Steward Health Care System is spending millions to open new psychiatric units in its Massachusetts hospitals, filling a gap in mental health care and marking a reversal from the recent years in which hospitals had little interest in expanding these services.
Psychiatric care has long been considered a drain on hospital finances, but Steward executives said sweeping changes in the way health care is paid for are shifting that calculation. The for-profit company, which owns 10 hospitals in Massachusetts, has added 40 beds for adults with mental illness or substance abuse disorders in the past nine months, and plans to expand by another 30 beds this year — a total increase of 21 percent.
Suddenly, enhancing mental health services is not only good for patients but makes financial sense, too. Under new payment models, if large providers such as Steward can better coordinate care and keep patients healthier, reducing their long-term use of medical services, the hospitals may also see their bottom lines improve.
“A significant number of the patients we serve need behavioral health care, and that’s why we are making this investment,’’ said Dr. Mark Girard, president of Steward Hospitals. Many patients arrive in emergency rooms in crisis, he said, “and can’t get out because there are no beds available’’ in hospital behavioral-health units.
Steward’s strategy is part of a broader enhancement of mental health services across the state.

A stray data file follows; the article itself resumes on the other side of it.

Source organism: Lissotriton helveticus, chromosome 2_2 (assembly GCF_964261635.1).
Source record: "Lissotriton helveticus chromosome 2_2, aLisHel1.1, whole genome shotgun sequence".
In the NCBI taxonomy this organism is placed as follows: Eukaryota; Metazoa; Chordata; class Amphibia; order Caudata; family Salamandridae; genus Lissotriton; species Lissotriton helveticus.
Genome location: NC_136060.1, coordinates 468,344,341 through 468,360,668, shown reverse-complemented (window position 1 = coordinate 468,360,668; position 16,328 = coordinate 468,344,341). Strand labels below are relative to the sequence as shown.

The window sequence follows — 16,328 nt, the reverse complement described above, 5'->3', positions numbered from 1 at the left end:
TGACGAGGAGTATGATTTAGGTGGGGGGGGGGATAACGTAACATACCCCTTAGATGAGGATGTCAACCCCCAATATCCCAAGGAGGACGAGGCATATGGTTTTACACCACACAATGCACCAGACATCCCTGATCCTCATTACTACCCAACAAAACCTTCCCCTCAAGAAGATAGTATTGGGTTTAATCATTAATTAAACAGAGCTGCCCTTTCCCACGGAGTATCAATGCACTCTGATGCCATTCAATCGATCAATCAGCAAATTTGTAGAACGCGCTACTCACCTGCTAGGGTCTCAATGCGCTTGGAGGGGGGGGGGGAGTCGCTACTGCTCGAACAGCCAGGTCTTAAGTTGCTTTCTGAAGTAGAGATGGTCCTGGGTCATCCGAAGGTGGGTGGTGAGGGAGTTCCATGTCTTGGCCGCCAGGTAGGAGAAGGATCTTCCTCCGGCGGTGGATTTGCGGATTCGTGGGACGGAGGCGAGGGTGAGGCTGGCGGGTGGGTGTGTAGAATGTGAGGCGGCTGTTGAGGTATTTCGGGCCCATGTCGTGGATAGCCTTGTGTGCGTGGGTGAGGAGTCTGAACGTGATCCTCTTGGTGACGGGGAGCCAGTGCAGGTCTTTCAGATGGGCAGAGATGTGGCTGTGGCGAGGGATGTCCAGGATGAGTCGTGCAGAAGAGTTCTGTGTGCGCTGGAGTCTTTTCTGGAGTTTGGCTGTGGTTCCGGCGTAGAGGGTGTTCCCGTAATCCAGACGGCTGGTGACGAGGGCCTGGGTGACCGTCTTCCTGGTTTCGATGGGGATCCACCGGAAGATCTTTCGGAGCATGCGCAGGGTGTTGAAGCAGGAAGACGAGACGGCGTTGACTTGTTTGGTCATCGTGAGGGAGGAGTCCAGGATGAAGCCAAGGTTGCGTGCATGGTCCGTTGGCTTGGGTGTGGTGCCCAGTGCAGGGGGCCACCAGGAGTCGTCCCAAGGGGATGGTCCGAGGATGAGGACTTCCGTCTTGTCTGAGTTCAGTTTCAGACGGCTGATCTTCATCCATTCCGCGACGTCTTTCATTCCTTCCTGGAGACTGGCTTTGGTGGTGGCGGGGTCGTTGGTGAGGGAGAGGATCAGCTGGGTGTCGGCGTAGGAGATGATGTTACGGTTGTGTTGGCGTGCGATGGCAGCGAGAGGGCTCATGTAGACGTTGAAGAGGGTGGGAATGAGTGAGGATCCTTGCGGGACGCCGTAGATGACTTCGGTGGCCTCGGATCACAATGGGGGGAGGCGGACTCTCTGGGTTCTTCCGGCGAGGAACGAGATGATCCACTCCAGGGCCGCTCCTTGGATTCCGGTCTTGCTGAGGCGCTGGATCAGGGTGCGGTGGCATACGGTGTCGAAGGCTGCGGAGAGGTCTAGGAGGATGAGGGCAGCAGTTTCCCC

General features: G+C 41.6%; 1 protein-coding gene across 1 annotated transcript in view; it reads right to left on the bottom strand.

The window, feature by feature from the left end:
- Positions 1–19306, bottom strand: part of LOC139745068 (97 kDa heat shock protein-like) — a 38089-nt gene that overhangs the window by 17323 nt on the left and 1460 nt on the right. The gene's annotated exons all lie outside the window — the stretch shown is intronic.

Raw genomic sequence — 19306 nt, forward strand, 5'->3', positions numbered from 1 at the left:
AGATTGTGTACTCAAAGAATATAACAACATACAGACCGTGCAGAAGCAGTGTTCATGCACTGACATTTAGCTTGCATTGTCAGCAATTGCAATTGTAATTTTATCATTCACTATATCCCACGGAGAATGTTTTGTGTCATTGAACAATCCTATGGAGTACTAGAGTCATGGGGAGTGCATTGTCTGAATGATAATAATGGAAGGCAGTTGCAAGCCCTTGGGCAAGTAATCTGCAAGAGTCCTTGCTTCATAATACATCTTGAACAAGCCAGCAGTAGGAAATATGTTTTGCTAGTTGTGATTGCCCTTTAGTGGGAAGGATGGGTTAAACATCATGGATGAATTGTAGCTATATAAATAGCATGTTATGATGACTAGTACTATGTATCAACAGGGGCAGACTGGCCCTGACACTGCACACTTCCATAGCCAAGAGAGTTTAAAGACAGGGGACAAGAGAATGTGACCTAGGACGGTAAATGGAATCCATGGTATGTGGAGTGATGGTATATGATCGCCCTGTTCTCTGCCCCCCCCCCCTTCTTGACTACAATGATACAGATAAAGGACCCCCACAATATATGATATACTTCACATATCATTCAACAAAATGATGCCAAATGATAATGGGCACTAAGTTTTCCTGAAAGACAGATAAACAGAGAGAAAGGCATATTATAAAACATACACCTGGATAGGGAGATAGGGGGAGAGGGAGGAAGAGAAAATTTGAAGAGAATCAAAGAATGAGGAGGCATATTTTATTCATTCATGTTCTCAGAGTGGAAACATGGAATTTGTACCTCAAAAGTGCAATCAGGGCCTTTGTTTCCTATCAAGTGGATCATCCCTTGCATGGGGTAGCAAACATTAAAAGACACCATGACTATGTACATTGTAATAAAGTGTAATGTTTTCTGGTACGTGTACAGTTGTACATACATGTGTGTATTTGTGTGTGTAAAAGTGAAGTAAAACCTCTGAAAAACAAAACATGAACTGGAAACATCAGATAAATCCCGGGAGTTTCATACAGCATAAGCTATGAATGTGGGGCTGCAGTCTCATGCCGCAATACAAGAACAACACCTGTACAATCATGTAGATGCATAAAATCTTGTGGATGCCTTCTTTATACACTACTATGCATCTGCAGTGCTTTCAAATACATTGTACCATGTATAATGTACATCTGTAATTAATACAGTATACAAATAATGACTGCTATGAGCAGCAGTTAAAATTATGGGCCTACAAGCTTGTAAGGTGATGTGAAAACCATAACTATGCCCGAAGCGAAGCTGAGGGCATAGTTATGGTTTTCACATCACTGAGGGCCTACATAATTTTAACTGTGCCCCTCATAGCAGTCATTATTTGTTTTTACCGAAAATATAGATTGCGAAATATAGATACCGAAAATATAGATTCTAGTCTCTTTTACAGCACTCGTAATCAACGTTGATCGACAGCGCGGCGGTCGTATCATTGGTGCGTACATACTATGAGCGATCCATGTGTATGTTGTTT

Partners HealthCare, one of the largest providers of psychiatric care in Massachusetts, is embarking on a significant expansion that includes adding 53 beds, mostly at McLean Hospital, a psychiatric hospital in Belmont, and at a planned mental health facility in Lynn. MetroWest Medical Center has asked regulators for permission to open a 14-bed psychiatric unit at its Natick campus.
Partners and MetroWest said their expansion plans are not motivated by the new payment models. But they are among the growing number of providers realizing that it will be difficult to improve the health of large numbers of patients, a goal of the federal Affordable Care Act, also known as Obamacare, without addressing mental health and addiction problems.
About 18 percent of children and adults — more than 1 million people in Massachusetts — suffer from behavior problems, depression, bipolar disorder, schizophrenia, or other psychiatric illnesses, and about 9 percent have substance abuse disorders, according to a report last month from the state Department of Public Health.
For reasons that are unclear, more than half of those with mental illness do not get treatment, the data show. Nearly 90 percent of people with substance abuse disorders do not get help, most because they do not feel they need it.
The number of beds in psychiatric specialty hospitals grew 5 percent since 2010. But at general medical hospitals, there was a slight decrease in beds reserved for treating mentally ill patients, some of whom may also have serious medical conditions. The health department’s analysis found the state has a total of 2,431 psychiatric beds for acutely ill patients, which puts Massachusetts at the top of states for inpatient mental health services, given its population, said Dr. Madeleine Biondolillo, the agency’s associate commissioner. The number still may not be adequate, however, for specific regions, within individual health care networks, or for certain types of patients.
Inpatient beds can be especially hard to find for children and teenagers, dropping from 310 to 250 over the last five years, according to the Massachusetts Association of Behavioral Health Systems, and just a handful of the new psychiatric beds are for kids.